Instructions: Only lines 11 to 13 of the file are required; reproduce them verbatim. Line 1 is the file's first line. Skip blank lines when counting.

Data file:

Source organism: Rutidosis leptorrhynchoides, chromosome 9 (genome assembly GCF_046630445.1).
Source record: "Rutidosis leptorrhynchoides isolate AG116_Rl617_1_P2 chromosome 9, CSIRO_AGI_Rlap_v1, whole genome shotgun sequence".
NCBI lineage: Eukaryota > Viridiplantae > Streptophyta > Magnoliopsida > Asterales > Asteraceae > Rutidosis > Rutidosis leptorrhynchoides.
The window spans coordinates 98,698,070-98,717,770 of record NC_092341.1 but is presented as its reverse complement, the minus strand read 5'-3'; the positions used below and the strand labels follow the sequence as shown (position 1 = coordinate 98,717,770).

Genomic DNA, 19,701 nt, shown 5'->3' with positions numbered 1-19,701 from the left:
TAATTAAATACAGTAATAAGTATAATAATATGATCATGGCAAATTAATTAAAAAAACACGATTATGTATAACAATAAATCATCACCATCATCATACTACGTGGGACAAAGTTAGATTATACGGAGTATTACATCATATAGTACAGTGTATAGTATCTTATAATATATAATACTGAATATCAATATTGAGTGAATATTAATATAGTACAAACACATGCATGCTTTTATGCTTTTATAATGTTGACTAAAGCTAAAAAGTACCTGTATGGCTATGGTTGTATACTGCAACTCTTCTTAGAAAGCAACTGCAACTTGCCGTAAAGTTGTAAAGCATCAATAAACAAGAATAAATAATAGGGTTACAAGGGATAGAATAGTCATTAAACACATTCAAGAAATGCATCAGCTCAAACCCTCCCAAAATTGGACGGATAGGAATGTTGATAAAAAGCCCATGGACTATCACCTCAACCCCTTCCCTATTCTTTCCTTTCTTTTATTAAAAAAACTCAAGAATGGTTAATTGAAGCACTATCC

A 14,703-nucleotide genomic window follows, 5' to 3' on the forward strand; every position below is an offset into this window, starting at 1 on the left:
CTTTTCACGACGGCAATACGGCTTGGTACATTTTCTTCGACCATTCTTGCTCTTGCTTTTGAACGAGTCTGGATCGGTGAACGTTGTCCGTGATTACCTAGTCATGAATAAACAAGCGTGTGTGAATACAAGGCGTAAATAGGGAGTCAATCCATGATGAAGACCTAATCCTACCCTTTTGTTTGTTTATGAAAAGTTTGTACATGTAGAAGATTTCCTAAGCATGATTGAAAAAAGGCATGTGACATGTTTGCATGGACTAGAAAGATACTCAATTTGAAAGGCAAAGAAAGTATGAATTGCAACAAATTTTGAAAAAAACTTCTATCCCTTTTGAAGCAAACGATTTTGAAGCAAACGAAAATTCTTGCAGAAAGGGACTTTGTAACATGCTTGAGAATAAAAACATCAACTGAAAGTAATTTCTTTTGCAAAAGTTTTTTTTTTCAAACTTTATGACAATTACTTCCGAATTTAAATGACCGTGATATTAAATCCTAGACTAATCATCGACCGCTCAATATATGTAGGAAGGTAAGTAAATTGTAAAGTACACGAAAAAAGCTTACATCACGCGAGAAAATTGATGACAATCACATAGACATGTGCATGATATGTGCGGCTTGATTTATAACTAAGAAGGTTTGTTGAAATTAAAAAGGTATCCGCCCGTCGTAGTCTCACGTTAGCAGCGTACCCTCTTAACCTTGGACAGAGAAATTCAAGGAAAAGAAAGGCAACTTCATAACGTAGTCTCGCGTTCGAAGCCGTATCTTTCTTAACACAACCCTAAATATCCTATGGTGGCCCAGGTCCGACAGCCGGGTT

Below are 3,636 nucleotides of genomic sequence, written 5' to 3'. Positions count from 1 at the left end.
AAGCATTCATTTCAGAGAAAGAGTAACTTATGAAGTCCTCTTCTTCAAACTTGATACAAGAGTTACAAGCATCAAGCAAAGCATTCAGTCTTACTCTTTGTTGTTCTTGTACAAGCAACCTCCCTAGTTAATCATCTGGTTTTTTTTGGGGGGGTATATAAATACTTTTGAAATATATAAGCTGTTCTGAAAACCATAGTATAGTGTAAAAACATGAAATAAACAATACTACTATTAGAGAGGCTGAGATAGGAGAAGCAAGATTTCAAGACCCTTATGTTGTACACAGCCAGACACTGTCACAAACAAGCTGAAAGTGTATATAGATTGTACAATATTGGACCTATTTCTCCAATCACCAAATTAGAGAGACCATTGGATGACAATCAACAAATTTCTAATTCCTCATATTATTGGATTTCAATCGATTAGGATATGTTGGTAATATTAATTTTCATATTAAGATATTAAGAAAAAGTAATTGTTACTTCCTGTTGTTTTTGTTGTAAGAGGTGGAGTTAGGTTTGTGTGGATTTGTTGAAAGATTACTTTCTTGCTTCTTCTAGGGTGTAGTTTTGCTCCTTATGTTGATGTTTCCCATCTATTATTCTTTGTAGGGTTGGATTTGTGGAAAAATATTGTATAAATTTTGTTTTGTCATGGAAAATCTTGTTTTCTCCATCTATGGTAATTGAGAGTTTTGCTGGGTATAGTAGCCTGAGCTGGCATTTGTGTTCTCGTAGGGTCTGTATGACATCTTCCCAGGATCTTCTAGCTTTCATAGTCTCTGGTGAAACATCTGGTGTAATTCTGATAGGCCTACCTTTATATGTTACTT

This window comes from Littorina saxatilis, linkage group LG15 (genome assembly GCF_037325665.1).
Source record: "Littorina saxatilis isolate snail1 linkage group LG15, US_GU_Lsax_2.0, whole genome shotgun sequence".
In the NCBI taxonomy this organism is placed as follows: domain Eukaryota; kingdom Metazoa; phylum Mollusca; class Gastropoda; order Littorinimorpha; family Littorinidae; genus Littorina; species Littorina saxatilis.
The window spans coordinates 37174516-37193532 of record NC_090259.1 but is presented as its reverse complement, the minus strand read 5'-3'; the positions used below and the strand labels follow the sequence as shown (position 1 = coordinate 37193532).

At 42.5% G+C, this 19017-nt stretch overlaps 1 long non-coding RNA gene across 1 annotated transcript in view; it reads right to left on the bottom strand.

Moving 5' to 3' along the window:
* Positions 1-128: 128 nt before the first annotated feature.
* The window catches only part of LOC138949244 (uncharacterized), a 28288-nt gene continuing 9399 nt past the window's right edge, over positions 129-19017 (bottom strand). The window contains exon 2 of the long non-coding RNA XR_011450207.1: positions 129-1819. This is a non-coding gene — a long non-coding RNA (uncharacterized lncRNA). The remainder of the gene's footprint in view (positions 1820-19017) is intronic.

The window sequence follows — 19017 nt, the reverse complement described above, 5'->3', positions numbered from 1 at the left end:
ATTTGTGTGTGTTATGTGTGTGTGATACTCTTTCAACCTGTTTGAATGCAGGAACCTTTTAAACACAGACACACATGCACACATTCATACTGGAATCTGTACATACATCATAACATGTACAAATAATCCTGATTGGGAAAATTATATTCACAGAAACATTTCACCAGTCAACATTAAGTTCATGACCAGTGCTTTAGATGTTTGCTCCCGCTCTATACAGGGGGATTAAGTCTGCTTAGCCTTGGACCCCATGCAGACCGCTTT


This window comes from Littorina saxatilis, linkage group LG15 (genome assembly GCF_037325665.1).
Source record: "Littorina saxatilis isolate snail1 linkage group LG15, US_GU_Lsax_2.0, whole genome shotgun sequence".
In the NCBI taxonomy this organism is placed as follows: domain Eukaryota; kingdom Metazoa; phylum Mollusca; class Gastropoda; order Littorinimorpha; family Littorinidae; genus Littorina; species Littorina saxatilis.